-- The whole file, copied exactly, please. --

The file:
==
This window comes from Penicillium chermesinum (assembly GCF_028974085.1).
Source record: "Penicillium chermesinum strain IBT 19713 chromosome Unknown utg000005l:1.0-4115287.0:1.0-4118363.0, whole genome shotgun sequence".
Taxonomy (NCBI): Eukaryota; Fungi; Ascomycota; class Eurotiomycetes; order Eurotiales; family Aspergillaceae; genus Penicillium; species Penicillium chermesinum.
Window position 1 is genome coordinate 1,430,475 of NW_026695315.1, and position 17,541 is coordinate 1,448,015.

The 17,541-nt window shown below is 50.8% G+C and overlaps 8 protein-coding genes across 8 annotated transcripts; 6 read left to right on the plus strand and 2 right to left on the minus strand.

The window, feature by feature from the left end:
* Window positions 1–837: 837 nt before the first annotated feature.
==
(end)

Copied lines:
This window comes from Penicillium chermesinum (assembly GCF_028974085.1).
Source record: "Penicillium chermesinum strain IBT 19713 chromosome Unknown utg000005l:1.0-4115287.0:1.0-4118363.0, whole genome shotgun sequence".
Taxonomy (NCBI): Eukaryota; Fungi; Ascomycota; class Eurotiomycetes; order Eurotiales; family Aspergillaceae; genus Penicillium; species Penicillium chermesinum.
Window position 1 is genome coordinate 1,430,475 of NW_026695315.1, and position 17,541 is coordinate 1,448,015.

The 17,541-nt window shown below is 50.8% G+C and overlaps 8 protein-coding genes across 8 annotated transcripts; 6 read left to right on the plus strand and 2 right to left on the minus strand.

The window, feature by feature from the left end:
* Window positions 1–837: 837 nt before the first annotated feature.